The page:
Nurburgring, Germany, July 25, 2011 (AFP) - Red Bull boss Christian Horner conceded on Monday that his team's crushing defeat by both McLaren and Ferrari in the German Grand Prix had been a 'wake-up call' that signalled they need to work harder.
Horner admitted that there was nothing his drivers Australian Mark Webber or defending champion and current runaway leader German Sebastian Vettel could do to stop Briton Lewis Hamilton and Spaniard Fernando Alonso finishing first
"We have managed to be competitive at many, many different types of track," he said. "We have had pole position at every single GP this year; we have won six out of 10 and been on the podium at every single race. "So it is far from a disaster, but, for sure, this race is a reminder that we cannot back off -- and not any member of the team is backing off at the moment.
Everybody is pushing flat out." Hamilton's sensational win means there have been four different victors in the last four Grands Prix - a sure sign that Vettel is no longer having it all his own way, as he did with five wins in the opening six races this season.
Horner added: "I think that if you look at Valencia, McLaren was down a bit there as well and Ferrari was up a bit, but they are both great teams and they are both pushing very hard. "You are always learning and we have seen very different climatic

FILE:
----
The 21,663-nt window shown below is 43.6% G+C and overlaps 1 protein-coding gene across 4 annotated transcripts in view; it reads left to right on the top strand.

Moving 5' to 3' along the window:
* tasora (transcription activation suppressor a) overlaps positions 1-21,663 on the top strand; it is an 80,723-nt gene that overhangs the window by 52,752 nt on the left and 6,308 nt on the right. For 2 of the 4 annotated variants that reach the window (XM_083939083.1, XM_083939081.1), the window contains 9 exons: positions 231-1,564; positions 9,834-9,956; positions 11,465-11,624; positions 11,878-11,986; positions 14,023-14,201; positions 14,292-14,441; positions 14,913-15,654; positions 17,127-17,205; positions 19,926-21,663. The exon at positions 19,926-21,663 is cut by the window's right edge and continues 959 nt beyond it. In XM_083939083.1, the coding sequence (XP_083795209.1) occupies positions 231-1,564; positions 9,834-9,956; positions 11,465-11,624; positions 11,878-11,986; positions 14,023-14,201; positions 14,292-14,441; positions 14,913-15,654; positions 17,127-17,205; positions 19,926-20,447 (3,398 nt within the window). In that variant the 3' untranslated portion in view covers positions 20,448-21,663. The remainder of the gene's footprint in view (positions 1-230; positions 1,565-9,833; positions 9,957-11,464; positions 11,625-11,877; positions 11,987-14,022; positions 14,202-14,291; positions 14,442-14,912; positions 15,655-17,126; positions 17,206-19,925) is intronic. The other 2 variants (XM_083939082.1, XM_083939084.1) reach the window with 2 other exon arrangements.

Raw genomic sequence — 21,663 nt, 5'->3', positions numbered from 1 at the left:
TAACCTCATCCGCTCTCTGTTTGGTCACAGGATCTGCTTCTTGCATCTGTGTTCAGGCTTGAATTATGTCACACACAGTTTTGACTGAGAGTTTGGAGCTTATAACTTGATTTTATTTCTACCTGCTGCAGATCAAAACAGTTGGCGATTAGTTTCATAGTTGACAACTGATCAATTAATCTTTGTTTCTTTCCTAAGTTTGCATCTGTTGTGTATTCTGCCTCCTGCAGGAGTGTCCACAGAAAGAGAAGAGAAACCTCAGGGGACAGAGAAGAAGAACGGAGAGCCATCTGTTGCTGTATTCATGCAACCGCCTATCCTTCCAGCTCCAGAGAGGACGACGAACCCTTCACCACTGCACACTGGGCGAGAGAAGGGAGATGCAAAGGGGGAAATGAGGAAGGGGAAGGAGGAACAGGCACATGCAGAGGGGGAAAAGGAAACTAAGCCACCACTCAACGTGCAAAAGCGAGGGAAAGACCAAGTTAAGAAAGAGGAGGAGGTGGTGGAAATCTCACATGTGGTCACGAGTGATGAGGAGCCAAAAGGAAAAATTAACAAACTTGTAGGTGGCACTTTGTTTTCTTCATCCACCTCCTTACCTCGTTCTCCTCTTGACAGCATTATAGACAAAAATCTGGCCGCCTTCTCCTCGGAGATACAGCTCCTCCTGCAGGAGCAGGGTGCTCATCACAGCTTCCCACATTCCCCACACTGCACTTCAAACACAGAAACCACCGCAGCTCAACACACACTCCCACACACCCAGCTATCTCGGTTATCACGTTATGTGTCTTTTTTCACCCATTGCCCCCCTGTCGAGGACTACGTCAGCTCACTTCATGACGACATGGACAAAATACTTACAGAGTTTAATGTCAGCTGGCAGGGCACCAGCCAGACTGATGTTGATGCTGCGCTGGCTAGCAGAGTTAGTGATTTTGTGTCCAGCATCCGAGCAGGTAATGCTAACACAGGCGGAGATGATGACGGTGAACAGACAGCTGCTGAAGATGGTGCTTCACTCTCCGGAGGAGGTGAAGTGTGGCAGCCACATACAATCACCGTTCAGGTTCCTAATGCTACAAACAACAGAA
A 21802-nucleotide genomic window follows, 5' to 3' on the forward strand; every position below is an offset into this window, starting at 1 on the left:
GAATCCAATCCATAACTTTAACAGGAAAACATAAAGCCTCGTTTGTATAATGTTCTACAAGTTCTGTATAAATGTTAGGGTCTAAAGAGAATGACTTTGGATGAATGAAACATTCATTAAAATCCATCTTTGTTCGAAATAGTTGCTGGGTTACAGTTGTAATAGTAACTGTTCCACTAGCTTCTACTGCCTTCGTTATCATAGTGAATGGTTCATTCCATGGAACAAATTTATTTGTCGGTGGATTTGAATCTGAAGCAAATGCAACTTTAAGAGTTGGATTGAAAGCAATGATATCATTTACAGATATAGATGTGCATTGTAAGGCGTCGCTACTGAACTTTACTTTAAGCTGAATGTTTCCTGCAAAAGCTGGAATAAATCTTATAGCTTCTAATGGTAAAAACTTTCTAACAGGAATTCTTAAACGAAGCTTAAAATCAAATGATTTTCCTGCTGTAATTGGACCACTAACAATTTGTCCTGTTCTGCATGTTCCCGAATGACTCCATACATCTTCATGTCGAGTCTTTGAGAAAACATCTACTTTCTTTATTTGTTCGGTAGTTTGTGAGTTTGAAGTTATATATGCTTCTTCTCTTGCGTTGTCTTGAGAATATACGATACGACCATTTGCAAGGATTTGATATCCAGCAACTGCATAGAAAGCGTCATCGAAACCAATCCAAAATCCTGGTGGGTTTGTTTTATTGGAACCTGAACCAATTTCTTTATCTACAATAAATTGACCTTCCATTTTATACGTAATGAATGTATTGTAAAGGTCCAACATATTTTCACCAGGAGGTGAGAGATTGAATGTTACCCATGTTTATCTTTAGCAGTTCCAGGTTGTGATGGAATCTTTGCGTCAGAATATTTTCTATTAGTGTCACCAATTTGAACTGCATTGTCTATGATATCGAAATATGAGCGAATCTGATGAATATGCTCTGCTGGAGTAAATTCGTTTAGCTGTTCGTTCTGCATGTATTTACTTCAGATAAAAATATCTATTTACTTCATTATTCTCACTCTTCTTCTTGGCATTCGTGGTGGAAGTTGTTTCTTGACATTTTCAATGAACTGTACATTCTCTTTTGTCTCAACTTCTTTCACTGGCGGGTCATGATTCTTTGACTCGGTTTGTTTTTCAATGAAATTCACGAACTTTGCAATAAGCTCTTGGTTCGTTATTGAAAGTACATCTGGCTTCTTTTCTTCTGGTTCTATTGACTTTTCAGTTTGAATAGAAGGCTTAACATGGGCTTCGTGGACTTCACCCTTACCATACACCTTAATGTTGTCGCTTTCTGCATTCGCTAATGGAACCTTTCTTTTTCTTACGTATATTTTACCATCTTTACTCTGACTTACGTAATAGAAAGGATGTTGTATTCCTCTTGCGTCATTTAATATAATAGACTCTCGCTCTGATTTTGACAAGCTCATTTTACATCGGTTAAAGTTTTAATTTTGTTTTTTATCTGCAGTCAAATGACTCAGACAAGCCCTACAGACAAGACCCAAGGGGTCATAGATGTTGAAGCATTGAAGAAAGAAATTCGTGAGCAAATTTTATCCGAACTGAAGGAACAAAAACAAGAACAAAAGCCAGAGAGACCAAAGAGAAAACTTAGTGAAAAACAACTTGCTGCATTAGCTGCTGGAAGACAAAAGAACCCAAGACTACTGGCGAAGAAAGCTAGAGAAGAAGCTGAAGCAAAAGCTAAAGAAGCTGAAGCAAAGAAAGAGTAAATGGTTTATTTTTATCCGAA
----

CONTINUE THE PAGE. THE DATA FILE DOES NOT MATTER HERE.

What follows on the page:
"It has probably been colder than winter testing and we saw McLaren struggling quite a lot two weeks ago with tyres. "I think the key to performance is in understanding the tyres' performance and getting the most from the tyres -- and Red Bull has been pretty consistent across the 10 races whereas other teams have been up and down.
"We will for sure look to learn lessons from this weekend - but the next GP will be in different conditions probably. It is probably going to be another 20 degrees hotter. "You are always learning, always looking to move forward, but the one thing Red Bull has consistently done is be able to run at the front this year."
Horner's focus on tyres, and tyre performance, was reiterated up and down the pit lane after Sunday's race as it became apparent that the 'new' Pirelli tyres were now lasting longer, in European conditions, than they had done earlier in the year.
This, in turn, meant that the drivers were required to adapt to new performance levels and set-ups, a requirement that appeared to suit Hamilton and Webber better than their team-mates Button and Vettel.
Webber remarked on Sunday that the latest developments of Pirelli's tyres indicated that "things are coming my way now" as he had struggled with the fast-wearing rubber used previously.
However, he added after the race that he felt Red Bull had to accept now that their car was not fast enough - and they did not have the clear performance advantage they enjoyed earlier in the season.
Although Red Bull has taken pole at every race this year, the overall superiority has diminished and, as Horner admitted, it is now time for "everyone in the factory to be working flat out with bits coming through, so we are in the heart of the development race at the moment."